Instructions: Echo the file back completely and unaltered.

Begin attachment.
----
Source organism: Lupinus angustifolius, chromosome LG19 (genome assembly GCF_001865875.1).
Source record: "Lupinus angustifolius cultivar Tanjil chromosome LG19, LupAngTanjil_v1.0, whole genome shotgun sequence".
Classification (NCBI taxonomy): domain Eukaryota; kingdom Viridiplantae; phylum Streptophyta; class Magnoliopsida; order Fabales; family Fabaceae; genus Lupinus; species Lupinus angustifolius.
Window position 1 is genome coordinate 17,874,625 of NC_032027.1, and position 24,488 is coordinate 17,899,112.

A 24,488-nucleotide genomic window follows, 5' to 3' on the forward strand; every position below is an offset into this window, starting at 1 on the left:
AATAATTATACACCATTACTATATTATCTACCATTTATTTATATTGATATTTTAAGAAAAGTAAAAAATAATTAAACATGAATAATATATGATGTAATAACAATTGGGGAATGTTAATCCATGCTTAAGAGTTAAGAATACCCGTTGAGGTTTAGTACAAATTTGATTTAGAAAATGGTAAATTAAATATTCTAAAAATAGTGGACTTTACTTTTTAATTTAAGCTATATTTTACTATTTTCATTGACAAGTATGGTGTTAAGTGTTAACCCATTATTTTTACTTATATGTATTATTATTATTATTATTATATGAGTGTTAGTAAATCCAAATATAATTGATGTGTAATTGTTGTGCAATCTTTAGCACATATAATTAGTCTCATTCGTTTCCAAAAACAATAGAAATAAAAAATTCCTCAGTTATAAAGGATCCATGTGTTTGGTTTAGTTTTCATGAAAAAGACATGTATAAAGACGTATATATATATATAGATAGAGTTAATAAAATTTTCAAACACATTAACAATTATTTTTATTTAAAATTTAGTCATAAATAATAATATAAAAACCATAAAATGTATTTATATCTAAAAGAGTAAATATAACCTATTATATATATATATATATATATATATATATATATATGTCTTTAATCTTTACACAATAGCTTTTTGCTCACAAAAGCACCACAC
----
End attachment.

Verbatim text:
Source organism: Lupinus angustifolius, chromosome LG19 (genome assembly GCF_001865875.1).
Source record: "Lupinus angustifolius cultivar Tanjil chromosome LG19, LupAngTanjil_v1.0, whole genome shotgun sequence".
Classification (NCBI taxonomy): domain Eukaryota; kingdom Viridiplantae; phylum Streptophyta; class Magnoliopsida; order Fabales; family Fabaceae; genus Lupinus; species Lupinus angustifolius.
Window position 1 is genome coordinate 17,874,625 of NC_032027.1, and position 24,488 is coordinate 17,899,112.

A 24,488-nucleotide genomic window follows, 5' to 3' on the forward strand; every position below is an offset into this window, starting at 1 on the left:
AATAATTATACACCATTACTATATTATCTACCATTTATTTATATTGATATTTTAAGAAAAGTAAAAAATAATTAAACATGAATAATATATGATGTAATAACAATTGGGGAATGTTAATCCATGCTTAAGAGTTAAGAATACCCGTTGAGGTTTAGTACAAATTTGATTTAGAAAATGGTAAATTAAATATTCTAAAAATAGTGGACTTTACTTTTTAATTTAAGCTATATTTTACTATTTTCATTGACAAGTATGGTGTTAAGTGTTAACCCATTATTTTTACTTATATGTATTATTATTATTATTATTATATGAGTGTTAGTAAATCCAAATATAATTGATGTGTAATTGTTGTGCAATCTTTAGCACATATAATTAGTCTCATTCGTTTCCAAAAACAATAGAAATAAAAAATTCCTCAGTTATAAAGGATCCATGTGTTTGGTTTAGTTTTCATGAAAAAGACATGTATAAAGACGTATATATATATATAGATAGAGTTAATAAAATTTTCAAACACATTAACAATTATTTTTATTTAAAATTTAGTCATAAATAATAATATAAAAACCATAAAATGTATTTATATCTAAAAGAGTAAATATAACCTATTATATATATATATATATATATATATATATATATATGTCTTTAATCTTTACACAATAGCTTTTTGCTCACAAAAGCACCACAC